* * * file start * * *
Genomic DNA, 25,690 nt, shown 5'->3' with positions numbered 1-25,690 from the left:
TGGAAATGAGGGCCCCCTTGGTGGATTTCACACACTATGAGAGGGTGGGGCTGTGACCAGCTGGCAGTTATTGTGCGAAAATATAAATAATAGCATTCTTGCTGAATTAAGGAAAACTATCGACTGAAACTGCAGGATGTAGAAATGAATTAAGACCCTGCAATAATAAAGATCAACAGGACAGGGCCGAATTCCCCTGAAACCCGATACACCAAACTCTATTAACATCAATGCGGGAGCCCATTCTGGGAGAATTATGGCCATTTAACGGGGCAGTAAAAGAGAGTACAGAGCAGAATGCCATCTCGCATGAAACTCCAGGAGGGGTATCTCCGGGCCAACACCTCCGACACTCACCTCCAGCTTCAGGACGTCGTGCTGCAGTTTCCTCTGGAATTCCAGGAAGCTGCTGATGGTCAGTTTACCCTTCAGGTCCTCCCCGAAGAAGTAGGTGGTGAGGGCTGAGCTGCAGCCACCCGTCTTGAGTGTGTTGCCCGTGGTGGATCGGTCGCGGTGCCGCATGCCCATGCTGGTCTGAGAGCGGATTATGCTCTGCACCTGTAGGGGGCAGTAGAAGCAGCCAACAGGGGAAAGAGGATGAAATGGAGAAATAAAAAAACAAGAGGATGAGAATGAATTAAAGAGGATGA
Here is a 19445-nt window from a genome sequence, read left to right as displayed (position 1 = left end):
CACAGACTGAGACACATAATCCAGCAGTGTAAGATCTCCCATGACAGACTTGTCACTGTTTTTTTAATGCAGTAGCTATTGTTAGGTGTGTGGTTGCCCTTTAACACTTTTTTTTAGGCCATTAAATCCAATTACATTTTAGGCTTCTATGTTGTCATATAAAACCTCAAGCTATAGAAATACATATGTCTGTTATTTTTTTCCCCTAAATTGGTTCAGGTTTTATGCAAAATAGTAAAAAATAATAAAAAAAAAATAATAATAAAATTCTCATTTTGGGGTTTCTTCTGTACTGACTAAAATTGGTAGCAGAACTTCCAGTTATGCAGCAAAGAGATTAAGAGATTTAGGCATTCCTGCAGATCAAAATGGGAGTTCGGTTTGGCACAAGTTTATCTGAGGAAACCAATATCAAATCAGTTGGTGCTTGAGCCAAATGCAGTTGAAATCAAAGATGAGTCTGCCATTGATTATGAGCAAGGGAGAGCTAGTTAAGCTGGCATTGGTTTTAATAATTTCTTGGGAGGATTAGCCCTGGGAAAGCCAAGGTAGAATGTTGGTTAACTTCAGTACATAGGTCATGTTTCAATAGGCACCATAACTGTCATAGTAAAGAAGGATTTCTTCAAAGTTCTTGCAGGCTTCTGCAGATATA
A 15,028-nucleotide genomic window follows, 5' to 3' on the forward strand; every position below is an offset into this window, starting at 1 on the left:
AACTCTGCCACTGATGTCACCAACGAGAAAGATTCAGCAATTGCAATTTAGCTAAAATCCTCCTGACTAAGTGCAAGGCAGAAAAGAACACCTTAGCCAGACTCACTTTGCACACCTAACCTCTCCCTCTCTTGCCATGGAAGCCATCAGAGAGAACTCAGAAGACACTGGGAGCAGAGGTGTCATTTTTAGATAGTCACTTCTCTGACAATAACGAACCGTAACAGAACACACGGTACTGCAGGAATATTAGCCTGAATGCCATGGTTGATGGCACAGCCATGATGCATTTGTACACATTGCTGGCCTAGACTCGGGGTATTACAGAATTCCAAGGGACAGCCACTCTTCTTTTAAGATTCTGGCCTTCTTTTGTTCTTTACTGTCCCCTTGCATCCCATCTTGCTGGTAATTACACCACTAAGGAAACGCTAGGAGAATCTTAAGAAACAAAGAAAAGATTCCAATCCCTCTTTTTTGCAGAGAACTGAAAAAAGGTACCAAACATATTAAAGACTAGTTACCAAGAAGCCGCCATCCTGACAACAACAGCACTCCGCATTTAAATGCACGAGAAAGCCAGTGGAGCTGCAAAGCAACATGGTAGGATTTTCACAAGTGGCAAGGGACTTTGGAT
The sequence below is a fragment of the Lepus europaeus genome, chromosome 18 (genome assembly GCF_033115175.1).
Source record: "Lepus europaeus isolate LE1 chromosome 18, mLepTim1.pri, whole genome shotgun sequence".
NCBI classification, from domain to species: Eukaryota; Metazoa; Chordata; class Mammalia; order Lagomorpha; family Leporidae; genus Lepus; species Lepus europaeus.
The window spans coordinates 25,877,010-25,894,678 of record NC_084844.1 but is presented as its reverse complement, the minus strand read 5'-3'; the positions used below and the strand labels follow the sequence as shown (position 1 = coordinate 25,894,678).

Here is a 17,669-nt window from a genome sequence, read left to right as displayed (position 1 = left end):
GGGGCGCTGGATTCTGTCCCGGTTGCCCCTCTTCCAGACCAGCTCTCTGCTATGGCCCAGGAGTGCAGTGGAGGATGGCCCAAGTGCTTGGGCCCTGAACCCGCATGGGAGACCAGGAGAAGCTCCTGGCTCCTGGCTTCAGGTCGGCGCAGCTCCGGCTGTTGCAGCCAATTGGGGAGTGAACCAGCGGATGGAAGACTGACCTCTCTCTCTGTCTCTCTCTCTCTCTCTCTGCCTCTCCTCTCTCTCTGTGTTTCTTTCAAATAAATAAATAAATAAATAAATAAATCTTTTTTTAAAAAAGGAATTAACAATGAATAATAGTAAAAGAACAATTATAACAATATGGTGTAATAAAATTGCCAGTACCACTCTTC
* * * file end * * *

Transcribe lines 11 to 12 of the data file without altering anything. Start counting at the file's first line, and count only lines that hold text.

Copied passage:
Here is a 17,669-nt window from a genome sequence, read left to right as displayed (position 1 = left end):
GGGGCGCTGGATTCTGTCCCGGTTGCCCCTCTTCCAGACCAGCTCTCTGCTATGGCCCAGGAGTGCAGTGGAGGATGGCCCAAGTGCTTGGGCCCTGAACCCGCATGGGAGACCAGGAGAAGCTCCTGGCTCCTGGCTTCAGGTCGGCGCAGCTCCGGCTGTTGCAGCCAATTGGGGAGTGAACCAGCGGATGGAAGACTGACCTCTCTCTCTGTCTCTCTCTCTCTCTCTCTGCCTCTCCTCTCTCTCTGTGTTTCTTTCAAATAAATAAATAAATAAATAAATAAATCTTTTTTTAAAAAAGGAATTAACAATGAATAATAGTAAAAGAACAATTATAACAATATGGTGTAATAAAATTGCCAGTACCACTCTTC